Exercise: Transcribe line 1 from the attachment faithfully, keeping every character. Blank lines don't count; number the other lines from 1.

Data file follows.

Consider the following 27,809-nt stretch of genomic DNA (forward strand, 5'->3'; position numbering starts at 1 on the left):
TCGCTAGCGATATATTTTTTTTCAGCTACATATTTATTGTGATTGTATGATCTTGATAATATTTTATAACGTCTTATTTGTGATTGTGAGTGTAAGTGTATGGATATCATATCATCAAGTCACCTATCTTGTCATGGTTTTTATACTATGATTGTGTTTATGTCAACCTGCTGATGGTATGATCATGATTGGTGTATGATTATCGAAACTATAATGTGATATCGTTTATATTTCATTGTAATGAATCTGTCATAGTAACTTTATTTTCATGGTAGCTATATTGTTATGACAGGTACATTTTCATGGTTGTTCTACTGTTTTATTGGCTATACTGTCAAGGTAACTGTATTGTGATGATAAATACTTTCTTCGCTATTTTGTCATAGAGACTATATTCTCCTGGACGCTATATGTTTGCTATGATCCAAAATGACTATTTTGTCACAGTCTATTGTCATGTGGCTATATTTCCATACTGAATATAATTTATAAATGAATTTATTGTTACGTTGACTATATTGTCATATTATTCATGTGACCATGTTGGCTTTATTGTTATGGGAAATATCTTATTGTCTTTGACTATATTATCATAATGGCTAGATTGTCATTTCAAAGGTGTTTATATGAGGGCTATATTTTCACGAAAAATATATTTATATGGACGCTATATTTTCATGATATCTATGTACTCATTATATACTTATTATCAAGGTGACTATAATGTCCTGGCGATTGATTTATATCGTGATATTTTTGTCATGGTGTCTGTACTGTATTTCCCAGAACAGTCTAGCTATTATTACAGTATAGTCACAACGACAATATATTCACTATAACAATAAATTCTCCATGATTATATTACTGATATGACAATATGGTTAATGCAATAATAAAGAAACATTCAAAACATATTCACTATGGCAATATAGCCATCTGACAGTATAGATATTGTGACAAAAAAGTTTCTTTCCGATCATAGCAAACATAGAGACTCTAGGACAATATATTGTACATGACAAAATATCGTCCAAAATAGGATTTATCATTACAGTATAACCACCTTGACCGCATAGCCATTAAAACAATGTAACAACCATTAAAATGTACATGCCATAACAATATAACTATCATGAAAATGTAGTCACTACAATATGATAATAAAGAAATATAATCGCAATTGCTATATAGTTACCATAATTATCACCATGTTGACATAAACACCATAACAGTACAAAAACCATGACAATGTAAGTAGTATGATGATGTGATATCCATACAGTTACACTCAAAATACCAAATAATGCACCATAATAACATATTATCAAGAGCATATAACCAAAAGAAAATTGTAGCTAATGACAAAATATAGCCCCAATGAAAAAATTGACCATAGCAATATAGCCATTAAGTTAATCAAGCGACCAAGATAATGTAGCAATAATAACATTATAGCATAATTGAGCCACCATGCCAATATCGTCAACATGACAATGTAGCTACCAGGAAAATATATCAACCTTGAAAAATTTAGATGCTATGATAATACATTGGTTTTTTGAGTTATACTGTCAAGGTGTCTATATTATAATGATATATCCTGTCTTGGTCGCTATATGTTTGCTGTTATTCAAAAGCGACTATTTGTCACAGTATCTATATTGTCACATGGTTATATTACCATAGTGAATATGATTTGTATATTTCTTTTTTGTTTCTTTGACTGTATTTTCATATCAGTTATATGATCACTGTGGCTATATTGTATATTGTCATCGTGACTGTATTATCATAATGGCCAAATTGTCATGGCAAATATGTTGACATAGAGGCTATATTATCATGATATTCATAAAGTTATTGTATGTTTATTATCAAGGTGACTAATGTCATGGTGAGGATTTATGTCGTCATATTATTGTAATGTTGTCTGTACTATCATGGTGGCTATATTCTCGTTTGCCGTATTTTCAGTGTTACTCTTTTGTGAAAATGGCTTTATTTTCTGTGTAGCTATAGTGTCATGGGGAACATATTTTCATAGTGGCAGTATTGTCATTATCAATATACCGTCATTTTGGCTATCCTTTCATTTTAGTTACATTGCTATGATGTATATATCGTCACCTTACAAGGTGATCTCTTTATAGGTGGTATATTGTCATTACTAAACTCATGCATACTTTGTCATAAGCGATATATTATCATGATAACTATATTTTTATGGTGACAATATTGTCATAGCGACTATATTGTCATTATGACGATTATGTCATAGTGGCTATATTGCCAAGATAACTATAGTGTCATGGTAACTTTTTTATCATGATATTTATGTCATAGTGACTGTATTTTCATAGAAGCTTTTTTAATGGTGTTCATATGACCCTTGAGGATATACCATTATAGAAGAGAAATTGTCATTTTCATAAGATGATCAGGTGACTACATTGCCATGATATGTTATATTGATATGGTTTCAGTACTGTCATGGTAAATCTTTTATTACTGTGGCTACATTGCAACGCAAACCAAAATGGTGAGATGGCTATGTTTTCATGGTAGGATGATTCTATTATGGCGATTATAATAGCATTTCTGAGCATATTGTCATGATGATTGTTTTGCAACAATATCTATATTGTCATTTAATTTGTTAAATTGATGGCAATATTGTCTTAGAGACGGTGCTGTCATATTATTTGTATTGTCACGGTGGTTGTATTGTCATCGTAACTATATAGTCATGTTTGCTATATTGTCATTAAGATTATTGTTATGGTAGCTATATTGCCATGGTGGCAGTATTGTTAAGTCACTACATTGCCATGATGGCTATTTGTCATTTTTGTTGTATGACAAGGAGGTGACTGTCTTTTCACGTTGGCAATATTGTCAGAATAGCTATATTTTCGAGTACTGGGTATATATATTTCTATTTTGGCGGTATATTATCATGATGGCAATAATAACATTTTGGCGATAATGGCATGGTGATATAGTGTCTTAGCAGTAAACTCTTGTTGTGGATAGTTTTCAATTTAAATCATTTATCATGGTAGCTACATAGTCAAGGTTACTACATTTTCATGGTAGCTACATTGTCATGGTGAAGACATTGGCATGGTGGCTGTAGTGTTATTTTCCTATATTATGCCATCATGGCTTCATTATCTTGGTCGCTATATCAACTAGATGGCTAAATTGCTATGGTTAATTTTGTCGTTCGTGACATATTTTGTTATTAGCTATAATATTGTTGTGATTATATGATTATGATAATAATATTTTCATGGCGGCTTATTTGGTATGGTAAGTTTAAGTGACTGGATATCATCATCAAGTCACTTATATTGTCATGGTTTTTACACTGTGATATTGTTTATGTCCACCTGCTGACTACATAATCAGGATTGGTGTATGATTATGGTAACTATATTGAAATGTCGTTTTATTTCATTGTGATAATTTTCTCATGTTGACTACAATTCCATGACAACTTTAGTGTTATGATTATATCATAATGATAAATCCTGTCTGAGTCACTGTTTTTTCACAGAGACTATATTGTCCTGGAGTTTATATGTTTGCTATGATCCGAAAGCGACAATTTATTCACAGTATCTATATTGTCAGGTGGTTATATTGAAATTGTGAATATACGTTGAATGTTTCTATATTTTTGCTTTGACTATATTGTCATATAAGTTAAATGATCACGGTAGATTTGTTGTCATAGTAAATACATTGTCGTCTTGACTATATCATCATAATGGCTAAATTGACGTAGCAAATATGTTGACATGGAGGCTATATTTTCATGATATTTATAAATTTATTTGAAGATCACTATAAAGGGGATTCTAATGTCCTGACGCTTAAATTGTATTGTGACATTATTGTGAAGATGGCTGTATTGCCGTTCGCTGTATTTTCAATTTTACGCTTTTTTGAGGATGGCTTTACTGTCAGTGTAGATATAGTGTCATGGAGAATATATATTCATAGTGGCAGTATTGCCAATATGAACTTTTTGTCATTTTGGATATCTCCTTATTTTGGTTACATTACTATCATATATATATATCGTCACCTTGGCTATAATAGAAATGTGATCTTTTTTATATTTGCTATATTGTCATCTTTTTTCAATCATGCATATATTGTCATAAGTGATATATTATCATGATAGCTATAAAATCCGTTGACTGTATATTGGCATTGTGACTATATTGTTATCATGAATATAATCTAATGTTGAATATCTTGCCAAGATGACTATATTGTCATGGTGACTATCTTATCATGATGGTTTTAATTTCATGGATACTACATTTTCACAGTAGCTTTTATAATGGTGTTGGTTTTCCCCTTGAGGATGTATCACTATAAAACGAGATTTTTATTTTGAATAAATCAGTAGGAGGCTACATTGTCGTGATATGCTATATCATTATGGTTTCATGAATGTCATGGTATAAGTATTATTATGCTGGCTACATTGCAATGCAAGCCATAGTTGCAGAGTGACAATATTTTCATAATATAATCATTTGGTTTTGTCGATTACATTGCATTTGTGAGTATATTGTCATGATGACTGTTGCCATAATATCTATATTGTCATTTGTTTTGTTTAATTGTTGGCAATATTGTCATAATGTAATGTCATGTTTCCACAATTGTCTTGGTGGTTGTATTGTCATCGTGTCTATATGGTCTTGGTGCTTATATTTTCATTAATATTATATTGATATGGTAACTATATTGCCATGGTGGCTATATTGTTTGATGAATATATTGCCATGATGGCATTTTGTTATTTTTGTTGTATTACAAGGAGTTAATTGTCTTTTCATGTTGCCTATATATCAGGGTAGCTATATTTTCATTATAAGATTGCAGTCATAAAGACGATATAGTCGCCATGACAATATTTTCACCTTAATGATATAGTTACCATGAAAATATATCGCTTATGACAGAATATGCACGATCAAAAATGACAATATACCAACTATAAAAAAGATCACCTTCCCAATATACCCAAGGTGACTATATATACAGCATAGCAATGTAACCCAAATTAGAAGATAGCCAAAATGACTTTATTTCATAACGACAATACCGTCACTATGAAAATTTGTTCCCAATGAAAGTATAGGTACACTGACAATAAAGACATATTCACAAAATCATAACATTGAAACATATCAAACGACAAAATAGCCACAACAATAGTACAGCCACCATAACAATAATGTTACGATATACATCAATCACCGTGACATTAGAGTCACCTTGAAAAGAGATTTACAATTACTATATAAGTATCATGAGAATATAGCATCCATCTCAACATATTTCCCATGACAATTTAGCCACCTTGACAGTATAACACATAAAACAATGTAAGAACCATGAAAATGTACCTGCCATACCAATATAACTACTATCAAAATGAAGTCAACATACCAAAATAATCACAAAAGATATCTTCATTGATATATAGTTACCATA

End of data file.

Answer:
Consider the following 27,809-nt stretch of genomic DNA (forward strand, 5'->3'; position numbering starts at 1 on the left):